Audition Deep Dive: Auto-Ducking music
by Durin Gleaves
posted on 11-02-2017
One of the most time-consuming tasks that any editor faces is ensuring the different elements of their project blend well and get out of the way of everything else. The art of mixing, of adjusting the volume of background music so that dialogue or sound effects are clear and audible, is often what separates the professional-sounding projects from amateurs. Audition already offers several methods to suit individual tastes and styles: manually adjusting clip volume keyframes, riding a volume fader up and down and capturing these movements as automation, or even setting up a complex side-chain input compressor chain. These methods can usually achieve the best results, but they also take a lot of work, a lot of time, or a lot of technical know-how.
With this release of Audition CC, we’ve introduced Auto-Ducking as part of the Essential Sound workflows. Powered by Adobe Sensei, our artificial intelligence and machine learning initiative, Music clips can now automatically generate clip volume keyframes that automatically reduce the volume when dialogue, sound effects, and other audio elements are present. Instead of just looking at the in and out points of each dialogue clip, Auto-Ducking analyzes the audio signal inside each clip and adjusts the music appropriately. It continues working in the background so as you add, delete, or move clips around the timeline, the volume envelope will adjust by itself.
Quickly enable Auto-Ducking by selecting your music clip in the timeline, then assigning it the Music audio type in the Essential Sound panel. You’ll immediately see a new parameter group, Ducking, in the panel. Check this option to enable Auto-Ducking, and clicking the text to expose the parameters. (Toggle this checkbox on and off to temporarily disable ducking, without losing your settings.) You’ll see a handful of parameters, Duck against, Sensitivity, Reduce By, and Fades. Lastly, you’ll see options to Monitor clip changes or Re-analyze your content.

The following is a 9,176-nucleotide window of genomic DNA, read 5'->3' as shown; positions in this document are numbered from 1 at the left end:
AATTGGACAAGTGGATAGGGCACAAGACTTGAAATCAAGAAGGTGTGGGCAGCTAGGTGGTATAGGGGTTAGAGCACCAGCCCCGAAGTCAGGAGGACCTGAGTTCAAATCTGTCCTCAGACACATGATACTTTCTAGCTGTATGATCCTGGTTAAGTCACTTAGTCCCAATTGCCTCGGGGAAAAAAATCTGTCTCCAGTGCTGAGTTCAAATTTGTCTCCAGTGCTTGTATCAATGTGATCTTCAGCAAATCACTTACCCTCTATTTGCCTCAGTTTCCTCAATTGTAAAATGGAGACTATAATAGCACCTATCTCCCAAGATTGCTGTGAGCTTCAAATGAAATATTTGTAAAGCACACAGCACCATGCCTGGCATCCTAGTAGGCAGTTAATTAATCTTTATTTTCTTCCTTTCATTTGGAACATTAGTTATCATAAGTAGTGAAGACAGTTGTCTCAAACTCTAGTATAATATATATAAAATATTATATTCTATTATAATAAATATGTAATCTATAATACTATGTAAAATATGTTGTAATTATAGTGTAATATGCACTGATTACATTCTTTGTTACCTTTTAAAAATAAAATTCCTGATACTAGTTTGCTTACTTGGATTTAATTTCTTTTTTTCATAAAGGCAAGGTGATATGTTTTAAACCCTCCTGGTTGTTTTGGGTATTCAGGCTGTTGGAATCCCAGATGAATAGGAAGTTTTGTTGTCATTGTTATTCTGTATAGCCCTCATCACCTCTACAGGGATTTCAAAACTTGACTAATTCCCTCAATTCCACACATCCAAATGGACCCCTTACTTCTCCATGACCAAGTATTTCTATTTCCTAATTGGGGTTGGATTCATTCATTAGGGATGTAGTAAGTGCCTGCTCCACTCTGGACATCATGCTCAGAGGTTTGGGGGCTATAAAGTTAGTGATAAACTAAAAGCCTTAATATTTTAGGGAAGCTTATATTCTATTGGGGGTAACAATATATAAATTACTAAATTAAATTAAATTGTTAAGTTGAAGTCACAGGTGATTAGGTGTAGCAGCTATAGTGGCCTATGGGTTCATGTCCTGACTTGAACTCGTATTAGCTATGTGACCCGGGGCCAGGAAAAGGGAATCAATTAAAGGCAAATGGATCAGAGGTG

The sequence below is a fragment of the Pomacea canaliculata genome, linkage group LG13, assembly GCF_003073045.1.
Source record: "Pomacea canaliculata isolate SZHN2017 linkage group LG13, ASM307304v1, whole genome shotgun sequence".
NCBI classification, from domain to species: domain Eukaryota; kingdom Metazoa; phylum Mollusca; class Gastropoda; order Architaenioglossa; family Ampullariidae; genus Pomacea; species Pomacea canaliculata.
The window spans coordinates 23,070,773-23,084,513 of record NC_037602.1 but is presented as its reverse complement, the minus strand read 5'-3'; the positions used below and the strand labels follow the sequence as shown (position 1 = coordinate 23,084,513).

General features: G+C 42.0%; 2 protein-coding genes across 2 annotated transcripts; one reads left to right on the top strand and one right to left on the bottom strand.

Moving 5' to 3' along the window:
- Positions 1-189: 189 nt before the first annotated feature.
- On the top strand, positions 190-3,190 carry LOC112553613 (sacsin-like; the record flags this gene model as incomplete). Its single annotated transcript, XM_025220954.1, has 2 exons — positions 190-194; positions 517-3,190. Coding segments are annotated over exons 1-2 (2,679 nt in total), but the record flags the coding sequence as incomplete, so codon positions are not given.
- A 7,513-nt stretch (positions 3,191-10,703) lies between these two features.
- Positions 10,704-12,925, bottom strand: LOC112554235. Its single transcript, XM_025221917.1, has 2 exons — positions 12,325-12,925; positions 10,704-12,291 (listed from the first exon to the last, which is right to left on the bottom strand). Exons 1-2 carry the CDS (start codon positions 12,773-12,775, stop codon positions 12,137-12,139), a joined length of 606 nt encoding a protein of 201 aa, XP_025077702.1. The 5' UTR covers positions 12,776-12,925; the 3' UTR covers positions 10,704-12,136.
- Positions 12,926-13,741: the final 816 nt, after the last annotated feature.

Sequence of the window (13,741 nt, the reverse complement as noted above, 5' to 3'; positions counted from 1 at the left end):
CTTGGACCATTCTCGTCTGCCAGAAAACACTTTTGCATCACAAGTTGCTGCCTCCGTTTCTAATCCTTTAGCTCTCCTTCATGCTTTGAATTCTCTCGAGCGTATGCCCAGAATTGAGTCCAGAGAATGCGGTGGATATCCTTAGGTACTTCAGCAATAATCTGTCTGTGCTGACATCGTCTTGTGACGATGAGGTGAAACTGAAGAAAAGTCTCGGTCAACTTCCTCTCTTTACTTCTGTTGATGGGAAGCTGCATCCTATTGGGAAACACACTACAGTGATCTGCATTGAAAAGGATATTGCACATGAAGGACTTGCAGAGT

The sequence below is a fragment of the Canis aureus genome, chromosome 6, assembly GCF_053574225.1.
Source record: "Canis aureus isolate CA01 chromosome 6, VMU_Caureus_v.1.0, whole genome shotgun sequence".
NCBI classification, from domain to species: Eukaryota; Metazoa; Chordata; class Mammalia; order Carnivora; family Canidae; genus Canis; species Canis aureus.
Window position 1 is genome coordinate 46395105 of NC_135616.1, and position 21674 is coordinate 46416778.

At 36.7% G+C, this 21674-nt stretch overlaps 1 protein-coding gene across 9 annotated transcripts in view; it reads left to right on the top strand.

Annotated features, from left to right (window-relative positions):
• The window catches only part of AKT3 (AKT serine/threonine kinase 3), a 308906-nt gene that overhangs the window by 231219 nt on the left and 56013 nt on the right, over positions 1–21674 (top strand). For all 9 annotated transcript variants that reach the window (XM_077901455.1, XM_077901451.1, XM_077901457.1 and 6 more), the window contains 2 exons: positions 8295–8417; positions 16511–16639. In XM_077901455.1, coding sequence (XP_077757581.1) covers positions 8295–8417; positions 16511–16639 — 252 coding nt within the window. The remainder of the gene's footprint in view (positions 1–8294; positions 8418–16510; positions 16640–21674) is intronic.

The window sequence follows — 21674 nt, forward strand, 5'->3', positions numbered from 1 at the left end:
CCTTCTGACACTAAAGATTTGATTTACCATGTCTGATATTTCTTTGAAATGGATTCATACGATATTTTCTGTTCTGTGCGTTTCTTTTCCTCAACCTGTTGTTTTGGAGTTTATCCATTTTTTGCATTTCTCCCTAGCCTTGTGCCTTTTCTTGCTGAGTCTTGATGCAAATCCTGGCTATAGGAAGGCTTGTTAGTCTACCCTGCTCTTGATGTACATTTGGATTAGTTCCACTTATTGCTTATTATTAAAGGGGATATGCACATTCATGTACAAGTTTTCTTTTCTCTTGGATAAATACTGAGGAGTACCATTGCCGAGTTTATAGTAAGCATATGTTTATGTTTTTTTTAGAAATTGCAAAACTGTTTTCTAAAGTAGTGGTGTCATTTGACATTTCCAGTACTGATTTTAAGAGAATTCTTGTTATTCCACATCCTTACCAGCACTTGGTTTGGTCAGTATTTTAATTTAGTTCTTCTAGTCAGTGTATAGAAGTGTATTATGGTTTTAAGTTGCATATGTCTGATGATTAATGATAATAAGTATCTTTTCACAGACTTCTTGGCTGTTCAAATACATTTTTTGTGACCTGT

Select the icons for the audio content types you wish to duck against. Dialogue, Music, Sound Effects, Ambience, or un-tagged clips. Choose one type, or several. You’ll see the new dotted keyframe envelope appear on the music clip.
This parameter adjusts the threshold at which the ducking triggers. Higher or Lower sensitivity settings will both result in fewer adjustments, but will focus on maintaining a lower or louder music track, respectively. Middle-range sensitivity values will trigger more adjustments, giving more of an “FM-Radio” type of ducking, where the music comes in and out quickly between pauses in speech. (Note in the screenshot below that the dotted volume adjustments don’t simply happen at the start and end of the green dialogue clips, but are actually aware of the audio within each of them and adjust for the best results.)
This parameter selects how much to reduce the volume of your music clip. Adjusting this setting to the right will reduce the volume more dramatically, towards the left for more subtle volume adjustments.
Control how quickly the volume adjustment occurs when triggered. Faster fades are ideal when mixing fast music with fast speech (Sunday! Sunday! Sunday!) while slower fades are more appropriate when ducking background music behind voiceover tracks. But feel free to use your ears and find the right responsiveness for your project and tastes.
Monitor Clip Changes & Re-Analyze Clips
While this box is checked, Audition will continue to update the auto-ducking volume envelope even when you’re working on other parts of your project. As you move dialogue clips around, add or delete content, or adjust the volume and effects of other clips, your music ducking will update quietly and accurately. Uncheck this box, and you’ll see the dotted volume keyframe switch to a standard keyframe envelope. This way, you can use Auto-Ducking to get the basic keyframes in place, then make manual adjustments and really customize your results.
Auto-Ducking is going to save minutes or hours for every production, meaning you’ll have more freedom to focus on the creative and storytelling aspects of your productions. Whether you use it as a single-click or preset, or to do the busy work of drawing keyframes which you’ll manually adjust further, let Audition be your production assistant, doing the heavy lifting and repetitive tasks that can take up so much of your time.
Topics: Video & Audio